Betrieb über FM Satelliten

Immer wenn ein neuer Satellit im FM Mode verfügbar ist, kommt die Diskussion wieder in Gange, wie man diesen effizient für QSO's nutzt. Die Erfahrungen in Europa zeigen allerdings immer wieder chaotische Zustände (z.B. UO-14 -> man findet einige Beispiele auf meiner Webseite bei den einzelnen Satelliten)

img... abschreckendes, aber leider reales Beispiel, 07.08.2004, 1310 UTC über Europa

Warum herrscht bei uns eigentlich so wenig Disziplin? Es muss doch an uns selber liegen - denn auch auf Kurzwelle, im DX Pile-Up sind es immer wieder die Europäer, die einen schlechten Ruf haben. Liegt es nur an der Mentalität der Südeuropäer oder an der Leistung der Osteuropäer?

Gerade wieder angeregt durch einen Beitrag von Ib (OZ1MY) und Tony, VK3JED im AMSAT-BB möchte ich meine eigenen Erfahrungen und Hinweise noch einmal überarbeiten und ergänzen.

Die erste und goldene Regel lautet - erst hören, dann senden !

Vielleicht lassen wir uns von dem "täglichem Chaos" nicht einfangen und versuchen durch unsere Betriebstechnik ein wenig mehr Disziplin vorzumachen. Es ist schwer, aber wir sollten es probieren - auch wenn der Finger an der Mikrofontaste krabbelt, der Leistungsregler noch nicht am Anschlag ist und man schon die Augen verdreht, wenn der Name zum drittenmal wiederholt wird -> DISZIPLIN

Vielleicht gelingt es uns dann, die vorhandenen FM Satelliten so zu nutzen, wie man es erfolgreich über die verfügbaren SSB Transponder längst praktiziert.

img... QSO zwischen I1LJV und GB5OSO, 19.10.2007, 1535 UTC [AO-27]

Leider konnte ich mir nicht verkneifen, dieses QSO hier als Beispiel zu zeigen. Wenn jede Station so eine Betriebstechnik an den Tag liegt, hat kein anderer eine Chance, ein QSO zu fahren. Uplink-Leistung ist eben nicht alles [irgendwie erinnert mich das etwas an Kurzwelle] - auch hier gibt es Krokodile. Während gute OPs ca. 20 Sekunden für ein QSO benötigen, sind es hier 5 Minuten. Ola, ola, oooooola...




In 17 years of satellite operating - and literally thousands of QSO's, I'm proud of the fact that I have actually had 2 - (that's two, folks) - QSO's on FM. I believe the last one was W3SM/OE on AO-27 about 10 years ago. For want of something better to do today I went outside with my arrow aerial, a MYCOM handheld scanner and a little IC-E91 (also handheld) to have a listen to AO-51 ... (I've heard it described as a "zoo"). I monitored the 16:15Z pass over Russia/LA/Europe/UK and what I heard can only be described as the worst operating I've heard in 41 years of radio. There were stations battling it out with the mine's bigger than yours mentality, stations "hogging" it, constantly calling CQ, CQ, CQ, CQ, CQ, CQ, CQ, CQ, CQ, CQ ... pause for breath ... CQ, CQ, CQ, CQ, CQ, CQ, CQ, CQ, CQ ... (no callsign given but obviously a Russian station), Several stations replied to this gentleman but he was obviously *NOT* hearing them. There was the 'obligatory' awwwwwla, awwwwwla, awwwwwla, awwwwwwla - (the mic-shy gentleman who can't find his downlink).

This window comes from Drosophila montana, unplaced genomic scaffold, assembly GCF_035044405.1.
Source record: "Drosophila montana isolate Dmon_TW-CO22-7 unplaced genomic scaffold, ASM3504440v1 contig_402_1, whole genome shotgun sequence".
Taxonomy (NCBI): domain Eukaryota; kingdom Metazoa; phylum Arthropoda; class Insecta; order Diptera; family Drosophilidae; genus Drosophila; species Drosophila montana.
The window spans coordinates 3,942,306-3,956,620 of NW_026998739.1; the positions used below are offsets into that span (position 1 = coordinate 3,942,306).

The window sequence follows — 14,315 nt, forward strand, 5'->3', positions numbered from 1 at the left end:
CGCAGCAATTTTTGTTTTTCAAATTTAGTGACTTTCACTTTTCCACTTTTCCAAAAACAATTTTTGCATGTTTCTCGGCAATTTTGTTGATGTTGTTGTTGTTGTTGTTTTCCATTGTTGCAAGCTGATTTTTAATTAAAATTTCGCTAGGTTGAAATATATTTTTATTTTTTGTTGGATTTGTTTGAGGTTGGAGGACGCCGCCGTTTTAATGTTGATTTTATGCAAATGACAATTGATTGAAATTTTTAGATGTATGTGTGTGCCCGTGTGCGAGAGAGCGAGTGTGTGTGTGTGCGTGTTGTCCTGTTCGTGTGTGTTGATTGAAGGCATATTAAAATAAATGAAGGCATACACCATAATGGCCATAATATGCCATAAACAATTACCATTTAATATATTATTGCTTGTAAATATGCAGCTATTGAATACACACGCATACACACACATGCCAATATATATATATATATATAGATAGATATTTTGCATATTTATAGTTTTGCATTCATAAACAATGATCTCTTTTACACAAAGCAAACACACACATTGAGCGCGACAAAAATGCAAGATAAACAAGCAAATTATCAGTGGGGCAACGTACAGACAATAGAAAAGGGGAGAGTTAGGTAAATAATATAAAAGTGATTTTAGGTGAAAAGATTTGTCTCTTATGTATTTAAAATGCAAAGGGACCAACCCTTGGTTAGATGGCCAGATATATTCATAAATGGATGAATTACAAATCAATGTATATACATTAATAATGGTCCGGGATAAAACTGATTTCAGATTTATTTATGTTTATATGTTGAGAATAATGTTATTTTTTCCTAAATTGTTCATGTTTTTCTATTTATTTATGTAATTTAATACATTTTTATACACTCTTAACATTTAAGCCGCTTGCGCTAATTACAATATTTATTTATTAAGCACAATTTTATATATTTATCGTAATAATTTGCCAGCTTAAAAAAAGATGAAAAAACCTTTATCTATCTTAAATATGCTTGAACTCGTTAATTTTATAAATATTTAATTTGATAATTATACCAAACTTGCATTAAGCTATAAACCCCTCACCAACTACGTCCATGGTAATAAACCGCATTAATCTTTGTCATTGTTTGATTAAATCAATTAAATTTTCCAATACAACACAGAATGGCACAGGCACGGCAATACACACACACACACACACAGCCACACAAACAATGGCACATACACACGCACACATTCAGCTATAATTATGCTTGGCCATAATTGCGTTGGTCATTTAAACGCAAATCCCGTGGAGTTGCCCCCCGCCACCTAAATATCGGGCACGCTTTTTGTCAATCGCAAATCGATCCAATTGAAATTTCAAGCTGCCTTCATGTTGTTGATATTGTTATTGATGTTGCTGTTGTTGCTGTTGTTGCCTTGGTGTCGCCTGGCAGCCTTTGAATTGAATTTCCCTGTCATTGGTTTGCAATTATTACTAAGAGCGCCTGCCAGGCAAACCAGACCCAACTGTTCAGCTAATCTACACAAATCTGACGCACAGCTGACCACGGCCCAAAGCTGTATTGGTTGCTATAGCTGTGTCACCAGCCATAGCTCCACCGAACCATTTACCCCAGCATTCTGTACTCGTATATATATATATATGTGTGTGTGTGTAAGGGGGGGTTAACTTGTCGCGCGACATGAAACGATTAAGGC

(Don't these clowns have receivers ??.....LA2QAA)
AO-51, what a wonderful resource for showing the non-amateur listeners that these operators are fully competant to operate an emergency network like the one mentioned planned for Intelsat.
I'm absolutely convinced !!! Intelsat will welcome such operating with open arms!. My (non-amateur) neighbour's immediate comment was - "I'm glad my !!! life doesn't depend on you lot, it sounds like a fox loose in a henhouse". I'm ashamed to say, I absolutely agree with him. I also sincerely hope that the standard of operating (read: disipline/ proceedure) is better in North America than it is in Europe - actually, I've listened via N1DID and Echolink, as well as the promo video so I know it is.
73 John, LA2QAA [AMSAT-BB am 14.05.2008]

Good afternoon, During the last AO-91 pass, there were many interesting stations on, but in particular there were two low power rovers in rare grids: FG8OJ was in FK95 and C6AWD/MM (AC0RA) was in FL25 (an entirely wet grid that the ship will only be in for a short period of time). Yet, even while those two were in the footprint, stations were calling other fixed stations that they can work on any pass of any satellite, day or night. Right now, we have 14 satellites where you can make a QSO with a guy next door. There's no need to work a hundred stations on every pass of AO-91, especially when two guys in rare grids with low power equipment are attempting to hand them out. It's all about situational awareness. Pay attention to what grid ops are going to be on a pass (monitoring Twitter, Facebook, and the BB prior to a pass are handy for this), listen before you transmit, noting anything that seems rare, and wait to make other QSOs until the rare stations are out of the footprint. And please don't keep calling stations when they are out of the footprint. Learn your geography and/or look at a map, please! This is how I approached the pass: From monitoring Twitter, I was well aware that there would be two rare rovers on (the two I mentioned before). I did not need FG8OJ in FK95, so I did not call him. However, FL25 is a hole in my map. When I heard C6AWD/MM in FL25, I made my call, worked him, and then didn't attempt any more QSOs until he was out of the footprint (this included not responding to a person that called me). I know this is not the first time this topic has been raised, but behavior has been especially terrible since the launch of AO-91. Eventually, I and others will be forced to name and shame stations engaged in poor behavior. FM satellites are wonderful in that the simple, inexpensive equipment required to work them opens up the amateur satellite hobby to a large number of people. However, since they are a single channel covering a wide area, they also demand a good amount of situational awareness and courtesy when operating. 73, Paul, N8HM [AMSAT-BB am 10.12.2017]